Basically, the quality falls into two distinct camps, either being excellent or poor. This is unfortunate to my mind, but in keeping with the design.

    There were no problems with audio sync during the video.

    When the music is good, it is very good. The drums have that typical live sound, being a bit thin on the snare, and deep with the kick drum, and with plenty of reverb for ambience. Bass comes across very tight and controlled. Alanis's vocals were strong and clear. At other times, the sound collapses to a single speaker and goes distinctly lo-fi. This can happen many times during a song, but some are spared this and your are allowed to enjoy the performance. A true fan of her music will not have too much of a problem with this, as the lyrics and music is strong enough to carry through any kind of reproduction. I would have much preferred less cutting and pasting, but this is personal taste.

    During the quality moments, surround presence is exceptional on the 5.1 track. The crowd roars and applauds all around, and the ambience of the live environment is reproduced with great effect. Comparing this with the PCM track at the same time is enough to convince me that all concerts should have this treatment. Dolby Digital may not be preferred for studio recordings where high-fidelity is sought, but it is well adequate for live recordings and essential in reproducing concert ambience.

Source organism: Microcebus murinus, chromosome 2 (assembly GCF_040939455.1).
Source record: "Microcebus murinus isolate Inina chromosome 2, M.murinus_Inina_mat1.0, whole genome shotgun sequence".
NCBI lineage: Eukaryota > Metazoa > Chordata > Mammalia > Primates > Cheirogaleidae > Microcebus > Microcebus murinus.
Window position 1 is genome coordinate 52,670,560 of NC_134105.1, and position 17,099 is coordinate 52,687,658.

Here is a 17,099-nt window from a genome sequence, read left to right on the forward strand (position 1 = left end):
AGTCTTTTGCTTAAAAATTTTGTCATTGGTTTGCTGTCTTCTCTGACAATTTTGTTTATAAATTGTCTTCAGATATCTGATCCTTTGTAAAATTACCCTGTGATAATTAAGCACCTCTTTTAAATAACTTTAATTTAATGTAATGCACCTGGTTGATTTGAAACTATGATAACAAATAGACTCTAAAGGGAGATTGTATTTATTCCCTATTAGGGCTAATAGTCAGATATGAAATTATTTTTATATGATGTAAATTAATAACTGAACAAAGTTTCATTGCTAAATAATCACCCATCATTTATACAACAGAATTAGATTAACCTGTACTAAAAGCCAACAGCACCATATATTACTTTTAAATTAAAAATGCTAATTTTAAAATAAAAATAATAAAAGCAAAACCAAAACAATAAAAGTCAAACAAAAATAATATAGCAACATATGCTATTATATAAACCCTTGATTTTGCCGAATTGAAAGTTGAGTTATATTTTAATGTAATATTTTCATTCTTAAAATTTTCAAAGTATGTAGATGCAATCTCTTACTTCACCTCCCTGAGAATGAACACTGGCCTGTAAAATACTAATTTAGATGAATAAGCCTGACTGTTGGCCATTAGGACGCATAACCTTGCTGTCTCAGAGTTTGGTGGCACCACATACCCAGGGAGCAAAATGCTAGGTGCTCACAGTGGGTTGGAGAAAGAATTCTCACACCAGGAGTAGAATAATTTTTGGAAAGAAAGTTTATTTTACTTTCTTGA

The subwoofer was given a great workout at times, and added vital punch and weight needed to simulate a live sound.


    There are no extras on this disc. Nothing.


    The static menu design is basic, and a little frustrating to navigate.

R4 vs R1

    Both versions appear to be identical. The R4 version would therefore be the preferred choice given the superiority of the PAL system.


    A curious presentation which I am sure will appeal to fans of Alanis Morissette. I enjoyed it the second time round, but repeated viewings may get tiring. Due to the choppy nature of the video and audio it is not a disc you can really play in the background as music only, which is a pity.

    The video quality is extremely variable, ranging from very poor to reasonably good.

    The audio is of the same variable quality as the video.

    No extras. Nil.

Ratings (out of 5)

Video sg.gif (100 bytes)sg.gif (100 bytes)sg.gif (100 bytes)
Audio sg.gif (100 bytes)sg.gif (100 bytes)sg.gif (100 bytes)
Plot sg.gif (100 bytes)sg.gif (100 bytes)sg.gif (100 bytes)
Overall sg.gif (100 bytes)sg.gif (100 bytes)sg.gif (100 bytes)
© Paul Cordingley
22nd November 1999
Review Equipment
DVD Panasonic A350A; S-Video output
Display Pioneer SD-T43W1 125cm Widescreen 16x9
Audio Decoder Internal Dolby Digital 5.1 (DVD Player)
Amplification Sony STRDE-525 Dolby Pro-Logic / 5.1 Ready Receiver, 4 x Optimus 10-band Graphic EQ
Speakers Centre: Sony SS-CN35 100 watt, Main/Surrounds: Pioneer CS-R390-K 150-watt floorstanders, Subwoofer: Optimus 100-watt passive